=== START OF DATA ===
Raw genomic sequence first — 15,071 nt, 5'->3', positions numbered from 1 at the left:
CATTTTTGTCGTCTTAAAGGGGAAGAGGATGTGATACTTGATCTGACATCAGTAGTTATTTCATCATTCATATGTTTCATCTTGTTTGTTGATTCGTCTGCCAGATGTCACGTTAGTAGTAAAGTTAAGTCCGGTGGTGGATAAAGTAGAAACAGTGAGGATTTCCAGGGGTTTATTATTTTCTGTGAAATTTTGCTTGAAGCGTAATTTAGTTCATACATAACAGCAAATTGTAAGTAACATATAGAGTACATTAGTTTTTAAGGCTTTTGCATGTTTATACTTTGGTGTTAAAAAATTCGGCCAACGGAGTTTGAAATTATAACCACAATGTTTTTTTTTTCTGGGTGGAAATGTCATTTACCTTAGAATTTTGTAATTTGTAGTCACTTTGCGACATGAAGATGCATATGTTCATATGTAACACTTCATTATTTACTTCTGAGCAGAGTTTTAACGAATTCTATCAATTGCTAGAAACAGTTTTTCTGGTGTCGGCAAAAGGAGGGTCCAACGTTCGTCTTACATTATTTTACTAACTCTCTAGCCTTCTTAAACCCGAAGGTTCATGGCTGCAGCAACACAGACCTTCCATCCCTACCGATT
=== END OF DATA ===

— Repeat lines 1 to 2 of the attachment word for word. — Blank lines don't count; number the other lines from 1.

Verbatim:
Raw genomic sequence first — 15,071 nt, 5'->3', positions numbered from 1 at the left:
CATTTTTGTCGTCTTAAAGGGGAAGAGGATGTGATACTTGATCTGACATCAGTAGTTATTTCATCATTCATATGTTTCATCTTGTTTGTTGATTCGTCTGCCAGATGTCACGTTAGTAGTAAAGTTAAGTCCGGTGGTGGATAAAGTAGAAACAGTGAGGATTTCCAGGGGTTTATTATTTTCTGTGAAATTTTGCTTGAAGCGTAATTTAGTTCATACATAACAGCAAATTGTAAGTAACATATAGAGTACATTAGTTTTTAAGGCTTTTGCATGTTTATACTTTGGTGTTAAAAAATTCGGCCAACGGAGTTTGAAATTATAACCACAATGTTTTTTTTTTCTGGGTGGAAATGTCATTTACCTTAGAATTTTGTAATTTGTAGTCACTTTGCGACATGAAGATGCATATGTTCATATGTAACACTTCATTATTTACTTCTGAGCAGAGTTTTAACGAATTCTATCAATTGCTAGAAACAGTTTTTCTGGTGTCGGCAAAAGGAGGGTCCAACGTTCGTCTTACATTATTTTACTAACTCTCTAGCCTTCTTAAACCCGAAGGTTCATGGCTGCAGCAACACAGACCTTCCATCCCTACCGATT